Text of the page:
I hope that my words share a resonance with you. I don’t believe that any one path has all the knowledge, but I am happy to share with you what I have experienced and have been taught. For me truth is the measure of its effectiveness, i.e. what works works.
Lastly I will leave you some words of my grandfather that were in a response to my questioning of why do we burn incense and use the wings/feathers for smudging. He asked me if I knew or noticed the difference in the air after a storm had passed, or after a flight of birds had taken off in front of me. When I said I did he said, that the difference was in the ionization of the air, that when it was thick and heavy with positive ions things cling to us, like the coal when walking through a mine. That when the air was clear the air moved freely and our thoughts flowed freely too. The incense acts like the storm, clearing the air and allowing our thoughts and prayers to flow free. The feathers act like the birds and move the air around us also changing the vibration.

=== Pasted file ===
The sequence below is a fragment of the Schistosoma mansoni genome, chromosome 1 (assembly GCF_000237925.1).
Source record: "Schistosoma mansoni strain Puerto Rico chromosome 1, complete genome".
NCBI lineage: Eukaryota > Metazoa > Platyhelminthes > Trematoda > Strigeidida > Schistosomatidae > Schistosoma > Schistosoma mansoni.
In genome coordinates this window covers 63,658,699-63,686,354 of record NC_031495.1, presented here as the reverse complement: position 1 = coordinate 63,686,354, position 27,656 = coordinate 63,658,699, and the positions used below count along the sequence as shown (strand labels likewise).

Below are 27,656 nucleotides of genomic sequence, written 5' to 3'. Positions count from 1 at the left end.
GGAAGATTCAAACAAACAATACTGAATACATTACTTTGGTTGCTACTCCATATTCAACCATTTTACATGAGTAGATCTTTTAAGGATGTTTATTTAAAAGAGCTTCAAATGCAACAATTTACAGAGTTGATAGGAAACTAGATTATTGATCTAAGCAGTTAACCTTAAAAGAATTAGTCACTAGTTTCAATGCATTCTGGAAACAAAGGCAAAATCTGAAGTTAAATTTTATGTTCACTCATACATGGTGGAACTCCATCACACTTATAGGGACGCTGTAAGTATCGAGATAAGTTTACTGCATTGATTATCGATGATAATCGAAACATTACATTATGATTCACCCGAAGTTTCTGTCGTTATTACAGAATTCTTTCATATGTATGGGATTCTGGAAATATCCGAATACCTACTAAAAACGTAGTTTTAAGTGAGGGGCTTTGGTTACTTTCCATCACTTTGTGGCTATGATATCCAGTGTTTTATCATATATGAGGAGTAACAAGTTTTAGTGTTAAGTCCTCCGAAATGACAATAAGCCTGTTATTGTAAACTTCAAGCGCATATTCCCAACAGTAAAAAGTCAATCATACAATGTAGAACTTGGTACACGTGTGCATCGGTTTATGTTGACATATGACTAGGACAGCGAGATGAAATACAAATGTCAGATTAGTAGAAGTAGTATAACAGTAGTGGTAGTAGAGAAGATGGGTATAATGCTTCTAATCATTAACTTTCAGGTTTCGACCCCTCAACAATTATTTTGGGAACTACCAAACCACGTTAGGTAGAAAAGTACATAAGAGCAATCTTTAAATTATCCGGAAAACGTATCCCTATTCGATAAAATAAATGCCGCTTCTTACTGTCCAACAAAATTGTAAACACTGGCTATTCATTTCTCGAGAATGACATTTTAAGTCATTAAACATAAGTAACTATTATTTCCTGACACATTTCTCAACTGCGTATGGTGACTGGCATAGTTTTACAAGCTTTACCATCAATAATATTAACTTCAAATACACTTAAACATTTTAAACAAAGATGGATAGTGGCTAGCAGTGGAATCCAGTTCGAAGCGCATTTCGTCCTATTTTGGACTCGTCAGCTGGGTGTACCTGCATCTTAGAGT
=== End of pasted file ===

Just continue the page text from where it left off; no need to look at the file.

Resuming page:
Like the child I was at that time I really didn’t understand the talk about ionization, etc. but I trusted my grandfather and had experienced the difference in the air after a storm and after a birds flight. I also have experienced the difference in my thoughts and prayers after I have smudged. So for me truth is in the experience and what works for me. May your truth be also what you experience and works for you.